There is a haunting sense of lack that permeates much of life.

My experience in this earthly realm seems so often to circle around feelings of loss, disconnection, isolation, and scarcity. It feels as if the available resources to get the job done are simply inadequate to the demands at hand. There is never enough time, energy, money, inspiration, or goodwill to fulfill all the requirements that press relentlessly in upon my life.

Much of my behaviour is driven by this aching scarcity.

I seek relationship in the hope that some human connection may alleviate my loneliness. I struggle to find my place in community longing to forge some permanent feeling of worth out of the fleeting experience of belonging. I strive for professional, educational, or artistic success determined to wrestle self-worth from the illusion of accomplishment. I scrabble for material abundance, convinced that security lies just on the other side of some imagined financial threshold.

I follow the strategy of those whom God describes through the prophet Jeremiah saying they

have committed two evils:
   they have forsaken me,
the fountain of living water,
   and dug out cisterns for themselves,
cracked cisterns
   that can hold no water. (Jeremiah 2:13)

“Cracked cisterns” cannot hold life-giving water.  There is no hope of contentment in a cracked cistern.

I live so often like those Isaiah speaks of asking,

Why do you spend your money for that which is not bread,
and your labour for that which does not satisfy? (Isaiah 55:2)

Jesus alluded to the experience of scarcity when he warned,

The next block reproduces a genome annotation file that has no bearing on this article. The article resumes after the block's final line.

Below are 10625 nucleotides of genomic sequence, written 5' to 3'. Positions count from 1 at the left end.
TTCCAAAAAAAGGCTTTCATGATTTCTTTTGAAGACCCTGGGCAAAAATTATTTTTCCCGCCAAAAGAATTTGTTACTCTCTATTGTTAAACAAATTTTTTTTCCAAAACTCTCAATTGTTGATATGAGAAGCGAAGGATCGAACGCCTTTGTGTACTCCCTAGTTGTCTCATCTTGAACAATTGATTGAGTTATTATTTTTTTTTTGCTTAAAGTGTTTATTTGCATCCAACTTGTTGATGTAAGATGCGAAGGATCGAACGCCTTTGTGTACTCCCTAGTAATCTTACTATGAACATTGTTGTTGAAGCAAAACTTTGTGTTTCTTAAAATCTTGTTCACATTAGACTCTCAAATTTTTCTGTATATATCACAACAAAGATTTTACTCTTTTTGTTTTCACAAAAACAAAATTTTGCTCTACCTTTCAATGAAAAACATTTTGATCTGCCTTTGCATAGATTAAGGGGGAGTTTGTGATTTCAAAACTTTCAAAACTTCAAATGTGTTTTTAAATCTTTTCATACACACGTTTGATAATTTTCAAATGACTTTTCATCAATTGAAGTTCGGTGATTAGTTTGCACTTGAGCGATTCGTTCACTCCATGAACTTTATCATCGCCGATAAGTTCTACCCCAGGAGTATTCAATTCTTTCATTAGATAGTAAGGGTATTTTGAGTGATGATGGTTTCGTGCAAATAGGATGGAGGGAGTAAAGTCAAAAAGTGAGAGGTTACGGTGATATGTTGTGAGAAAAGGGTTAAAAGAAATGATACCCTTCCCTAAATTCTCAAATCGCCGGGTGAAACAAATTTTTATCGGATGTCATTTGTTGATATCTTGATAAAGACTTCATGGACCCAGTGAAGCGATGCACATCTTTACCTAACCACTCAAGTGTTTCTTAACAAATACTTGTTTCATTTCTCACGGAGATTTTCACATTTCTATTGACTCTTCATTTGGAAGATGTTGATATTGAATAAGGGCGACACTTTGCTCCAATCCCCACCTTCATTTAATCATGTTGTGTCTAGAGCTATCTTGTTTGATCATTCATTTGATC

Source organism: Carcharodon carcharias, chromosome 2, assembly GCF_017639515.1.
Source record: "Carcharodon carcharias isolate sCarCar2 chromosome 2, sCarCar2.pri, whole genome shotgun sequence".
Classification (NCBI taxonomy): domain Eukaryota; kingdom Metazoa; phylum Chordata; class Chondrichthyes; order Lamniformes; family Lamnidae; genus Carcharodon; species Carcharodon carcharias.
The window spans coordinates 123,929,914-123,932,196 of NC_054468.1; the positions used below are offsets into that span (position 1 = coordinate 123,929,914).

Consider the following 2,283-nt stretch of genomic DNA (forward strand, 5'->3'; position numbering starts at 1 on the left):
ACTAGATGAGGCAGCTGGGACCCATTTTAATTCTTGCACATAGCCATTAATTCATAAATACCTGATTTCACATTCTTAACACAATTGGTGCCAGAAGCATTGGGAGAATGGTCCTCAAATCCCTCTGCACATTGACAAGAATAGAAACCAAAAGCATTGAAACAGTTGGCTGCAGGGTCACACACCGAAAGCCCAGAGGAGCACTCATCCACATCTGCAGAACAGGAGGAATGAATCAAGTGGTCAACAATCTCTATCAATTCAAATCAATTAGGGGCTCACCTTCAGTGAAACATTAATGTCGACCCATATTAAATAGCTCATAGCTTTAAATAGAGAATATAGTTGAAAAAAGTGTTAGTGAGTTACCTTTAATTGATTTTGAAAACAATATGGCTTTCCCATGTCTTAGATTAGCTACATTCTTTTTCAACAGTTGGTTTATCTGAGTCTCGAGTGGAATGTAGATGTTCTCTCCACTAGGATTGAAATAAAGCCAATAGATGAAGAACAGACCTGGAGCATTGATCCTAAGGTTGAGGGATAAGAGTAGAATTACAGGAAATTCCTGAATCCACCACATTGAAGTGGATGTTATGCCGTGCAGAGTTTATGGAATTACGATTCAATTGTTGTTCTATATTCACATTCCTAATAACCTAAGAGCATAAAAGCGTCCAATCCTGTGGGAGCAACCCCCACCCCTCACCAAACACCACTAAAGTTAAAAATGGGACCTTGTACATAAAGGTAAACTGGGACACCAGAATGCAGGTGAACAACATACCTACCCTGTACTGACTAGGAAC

Everyone who drinks of this water will be thirsty again. (John 4:13)

I spend so much of my life drinking water that leaves me “thirsty again.” I work for food “which is not bread” and “labour for that which does not satisfy.”

But Jesus pointed to another possibility, when he promised that

those who drink of the water that I will give them will never be thirsty. The water that I will give will become in them a spring of water gushing up to eternal life. (John 4:14)

So, how do I gain access to this “spring of water gushing up to eternal life”?

The problem is that I tend to look for this “spring” in my feelings and feelings are among the most unstable and fickle dimensions of human existence. Feelings come and go depending upon the conditions of my life.

If I am going to be nourished by the “spring of water” that gushes “up to eternal life,” I need to develop a faculty of perception that discerns a presence in life at a level more subtle than my feelings. The path to this ability for deeper perceptivity lies along the way of stillness and silence.

The Psalmist showed that he had found refreshing water when he sang praises to God who

makes me lie down in green pastures;
he leads me beside still waters;
   he restores my soul. (Psalm 23:2,3a)

To discern the gentle “spring of water” in my life, I need to let go of my addiction to the intense energy boost by which I have sought to push aside those nagging feelings of lack,  loss, disconnection, isolation, and scarcity that plague my life. I need to start by stopping and sitting still in the face of the unrest, turmoil, pain, and inadequacy that so often drive me to seek escape in the hyper-stimulation that is a tempting distraction from the awkwardness and discomfort of so much of life. To drink “living water” I need to de-stimulate and find the gentle presence dwelling in the quiet and stillness of deep mystery.

The still waters that are truly refreshing may lack some of the excitement of the rushing rapids, but they have the power to quench my thirst in desert places and sustain me on my journey through arid landscapes.

 

 

 

 

 

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